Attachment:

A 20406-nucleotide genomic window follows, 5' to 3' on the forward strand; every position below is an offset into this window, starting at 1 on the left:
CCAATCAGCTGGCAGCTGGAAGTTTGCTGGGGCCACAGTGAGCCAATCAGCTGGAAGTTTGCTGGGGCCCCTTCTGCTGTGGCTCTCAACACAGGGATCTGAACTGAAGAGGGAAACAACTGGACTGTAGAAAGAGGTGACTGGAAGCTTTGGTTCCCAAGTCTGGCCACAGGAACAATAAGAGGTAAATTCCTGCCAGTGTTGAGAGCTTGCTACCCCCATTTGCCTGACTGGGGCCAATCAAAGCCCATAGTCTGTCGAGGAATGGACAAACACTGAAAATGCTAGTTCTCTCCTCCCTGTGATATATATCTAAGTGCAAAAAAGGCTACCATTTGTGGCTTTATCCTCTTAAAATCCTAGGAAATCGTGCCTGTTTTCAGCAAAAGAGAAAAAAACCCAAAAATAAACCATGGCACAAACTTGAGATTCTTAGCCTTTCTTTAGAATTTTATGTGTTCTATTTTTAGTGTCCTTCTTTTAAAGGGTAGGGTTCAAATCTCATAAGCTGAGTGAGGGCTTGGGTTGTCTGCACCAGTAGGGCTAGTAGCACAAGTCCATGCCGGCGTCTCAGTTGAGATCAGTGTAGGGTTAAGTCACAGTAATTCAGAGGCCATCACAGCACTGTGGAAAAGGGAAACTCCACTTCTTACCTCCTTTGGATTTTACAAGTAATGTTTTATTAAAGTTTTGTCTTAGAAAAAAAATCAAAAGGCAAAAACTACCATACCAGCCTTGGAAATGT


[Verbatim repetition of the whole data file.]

A 20406-nucleotide genomic window follows, 5' to 3' on the forward strand; every position below is an offset into this window, starting at 1 on the left:
CCAATCAGCTGGCAGCTGGAAGTTTGCTGGGGCCACAGTGAGCCAATCAGCTGGAAGTTTGCTGGGGCCCCTTCTGCTGTGGCTCTCAACACAGGGATCTGAACTGAAGAGGGAAACAACTGGACTGTAGAAAGAGGTGACTGGAAGCTTTGGTTCCCAAGTCTGGCCACAGGAACAATAAGAGGTAAATTCCTGCCAGTGTTGAGAGCTTGCTACCCCCATTTGCCTGACTGGGGCCAATCAAAGCCCATAGTCTGTCGAGGAATGGACAAACACTGAAAATGCTAGTTCTCTCCTCCCTGTGATATATATCTAAGTGCAAAAAAGGCTACCATTTGTGGCTTTATCCTCTTAAAATCCTAGGAAATCGTGCCTGTTTTCAGCAAAAGAGAAAAAAACCCAAAAATAAACCATGGCACAAACTTGAGATTCTTAGCCTTTCTTTAGAATTTTATGTGTTCTATTTTTAGTGTCCTTCTTTTAAAGGGTAGGGTTCAAATCTCATAAGCTGAGTGAGGGCTTGGGTTGTCTGCACCAGTAGGGCTAGTAGCACAAGTCCATGCCGGCGTCTCAGTTGAGATCAGTGTAGGGTTAAGTCACAGTAATTCAGAGGCCATCACAGCACTGTGGAAAAGGGAAACTCCACTTCTTACCTCCTTTGGATTTTACAAGTAATGTTTTATTAAAGTTTTGTCTTAGAAAAAAAATCAAAAGGCAAAAACTACCATACCAGCCTTGGAAATGT